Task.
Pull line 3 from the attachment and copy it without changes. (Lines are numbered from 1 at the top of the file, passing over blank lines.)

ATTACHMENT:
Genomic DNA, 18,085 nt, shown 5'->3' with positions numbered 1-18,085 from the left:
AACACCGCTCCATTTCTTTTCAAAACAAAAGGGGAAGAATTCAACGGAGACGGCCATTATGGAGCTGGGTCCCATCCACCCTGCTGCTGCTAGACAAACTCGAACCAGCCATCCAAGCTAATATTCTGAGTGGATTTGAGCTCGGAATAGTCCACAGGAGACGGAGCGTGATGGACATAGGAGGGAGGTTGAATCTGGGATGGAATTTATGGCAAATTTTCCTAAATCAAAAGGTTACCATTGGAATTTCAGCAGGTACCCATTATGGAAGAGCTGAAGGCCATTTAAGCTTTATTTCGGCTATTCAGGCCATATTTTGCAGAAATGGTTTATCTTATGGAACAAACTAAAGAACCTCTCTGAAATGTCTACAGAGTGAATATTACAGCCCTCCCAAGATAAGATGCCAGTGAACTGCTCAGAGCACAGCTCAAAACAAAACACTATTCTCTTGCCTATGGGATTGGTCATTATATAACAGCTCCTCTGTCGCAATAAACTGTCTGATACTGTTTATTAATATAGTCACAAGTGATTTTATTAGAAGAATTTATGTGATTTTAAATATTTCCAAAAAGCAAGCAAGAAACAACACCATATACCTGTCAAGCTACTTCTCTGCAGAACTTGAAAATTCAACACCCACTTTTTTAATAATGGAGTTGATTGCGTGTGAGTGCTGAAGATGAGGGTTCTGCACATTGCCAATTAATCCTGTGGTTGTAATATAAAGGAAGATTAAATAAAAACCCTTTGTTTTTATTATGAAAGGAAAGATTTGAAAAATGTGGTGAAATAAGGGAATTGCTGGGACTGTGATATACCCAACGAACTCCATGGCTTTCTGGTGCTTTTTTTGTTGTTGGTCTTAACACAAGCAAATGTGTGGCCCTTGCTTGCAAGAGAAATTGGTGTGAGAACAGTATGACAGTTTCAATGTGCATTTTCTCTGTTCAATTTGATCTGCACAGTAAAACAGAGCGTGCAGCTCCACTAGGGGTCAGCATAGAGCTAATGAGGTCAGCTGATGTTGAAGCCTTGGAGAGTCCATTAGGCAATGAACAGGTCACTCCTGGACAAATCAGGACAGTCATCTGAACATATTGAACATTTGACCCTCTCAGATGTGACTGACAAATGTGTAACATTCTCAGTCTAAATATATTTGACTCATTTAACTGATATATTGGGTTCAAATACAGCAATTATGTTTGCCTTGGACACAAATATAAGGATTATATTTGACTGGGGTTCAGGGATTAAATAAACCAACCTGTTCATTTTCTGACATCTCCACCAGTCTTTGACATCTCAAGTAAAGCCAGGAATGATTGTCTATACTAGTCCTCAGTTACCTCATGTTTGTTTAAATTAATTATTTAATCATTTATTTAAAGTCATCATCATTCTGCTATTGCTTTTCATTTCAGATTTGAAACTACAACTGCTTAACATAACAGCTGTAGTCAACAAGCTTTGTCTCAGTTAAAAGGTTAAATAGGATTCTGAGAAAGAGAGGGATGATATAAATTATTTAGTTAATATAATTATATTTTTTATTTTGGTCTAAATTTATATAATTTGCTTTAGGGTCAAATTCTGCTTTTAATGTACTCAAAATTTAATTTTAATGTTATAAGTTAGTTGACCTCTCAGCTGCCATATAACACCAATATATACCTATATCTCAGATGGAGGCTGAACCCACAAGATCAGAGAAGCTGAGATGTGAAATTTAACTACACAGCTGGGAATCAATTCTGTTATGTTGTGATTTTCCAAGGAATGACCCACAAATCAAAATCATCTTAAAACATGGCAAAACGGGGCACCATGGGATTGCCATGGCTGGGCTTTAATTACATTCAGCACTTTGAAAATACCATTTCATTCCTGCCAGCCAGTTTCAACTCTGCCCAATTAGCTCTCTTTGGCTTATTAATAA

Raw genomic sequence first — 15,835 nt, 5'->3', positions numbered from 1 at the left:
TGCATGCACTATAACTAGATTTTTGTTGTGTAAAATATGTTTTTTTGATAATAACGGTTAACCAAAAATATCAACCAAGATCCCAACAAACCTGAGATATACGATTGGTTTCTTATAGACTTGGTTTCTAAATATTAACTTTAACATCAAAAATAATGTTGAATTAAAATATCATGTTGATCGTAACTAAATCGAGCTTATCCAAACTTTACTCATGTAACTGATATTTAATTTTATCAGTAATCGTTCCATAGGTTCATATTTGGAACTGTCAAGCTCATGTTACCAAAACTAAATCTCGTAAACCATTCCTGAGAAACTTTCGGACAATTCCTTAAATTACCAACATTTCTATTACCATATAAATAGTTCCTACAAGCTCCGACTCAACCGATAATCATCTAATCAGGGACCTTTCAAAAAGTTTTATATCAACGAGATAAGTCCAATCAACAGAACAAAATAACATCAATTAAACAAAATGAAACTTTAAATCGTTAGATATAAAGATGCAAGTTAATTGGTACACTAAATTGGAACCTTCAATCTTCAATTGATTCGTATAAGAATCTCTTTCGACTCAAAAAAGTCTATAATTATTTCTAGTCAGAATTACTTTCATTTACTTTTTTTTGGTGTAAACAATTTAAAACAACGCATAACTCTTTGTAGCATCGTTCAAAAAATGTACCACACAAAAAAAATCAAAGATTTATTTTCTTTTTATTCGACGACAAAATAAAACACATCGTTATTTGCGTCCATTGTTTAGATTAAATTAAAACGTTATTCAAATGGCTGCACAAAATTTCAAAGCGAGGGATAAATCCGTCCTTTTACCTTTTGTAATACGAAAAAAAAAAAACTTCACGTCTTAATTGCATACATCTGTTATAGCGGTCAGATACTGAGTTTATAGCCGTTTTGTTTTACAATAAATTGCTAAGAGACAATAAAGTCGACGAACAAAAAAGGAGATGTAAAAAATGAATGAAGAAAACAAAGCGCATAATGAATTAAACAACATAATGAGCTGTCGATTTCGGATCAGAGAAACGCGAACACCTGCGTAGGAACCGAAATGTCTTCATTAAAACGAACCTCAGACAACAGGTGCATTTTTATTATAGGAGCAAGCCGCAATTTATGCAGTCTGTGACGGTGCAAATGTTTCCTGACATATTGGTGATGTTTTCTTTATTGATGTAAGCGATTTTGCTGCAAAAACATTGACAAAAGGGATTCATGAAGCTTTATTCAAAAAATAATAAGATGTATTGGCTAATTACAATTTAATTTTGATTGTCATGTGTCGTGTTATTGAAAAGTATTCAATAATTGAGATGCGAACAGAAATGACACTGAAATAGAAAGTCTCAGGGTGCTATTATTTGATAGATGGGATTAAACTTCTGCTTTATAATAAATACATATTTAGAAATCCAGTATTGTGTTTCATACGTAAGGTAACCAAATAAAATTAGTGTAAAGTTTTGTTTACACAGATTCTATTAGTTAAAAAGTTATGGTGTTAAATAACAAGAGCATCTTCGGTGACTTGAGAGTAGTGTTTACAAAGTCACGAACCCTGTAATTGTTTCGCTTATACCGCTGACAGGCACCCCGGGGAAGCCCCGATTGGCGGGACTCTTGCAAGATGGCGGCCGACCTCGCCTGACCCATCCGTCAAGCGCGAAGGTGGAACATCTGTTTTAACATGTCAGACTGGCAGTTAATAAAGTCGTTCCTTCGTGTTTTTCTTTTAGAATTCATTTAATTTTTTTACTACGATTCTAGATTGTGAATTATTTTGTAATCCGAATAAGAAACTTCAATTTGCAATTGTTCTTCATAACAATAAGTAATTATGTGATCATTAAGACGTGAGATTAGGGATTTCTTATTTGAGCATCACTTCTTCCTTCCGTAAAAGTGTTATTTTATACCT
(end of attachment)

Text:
Raw genomic sequence first — 15,835 nt, 5'->3', positions numbered from 1 at the left: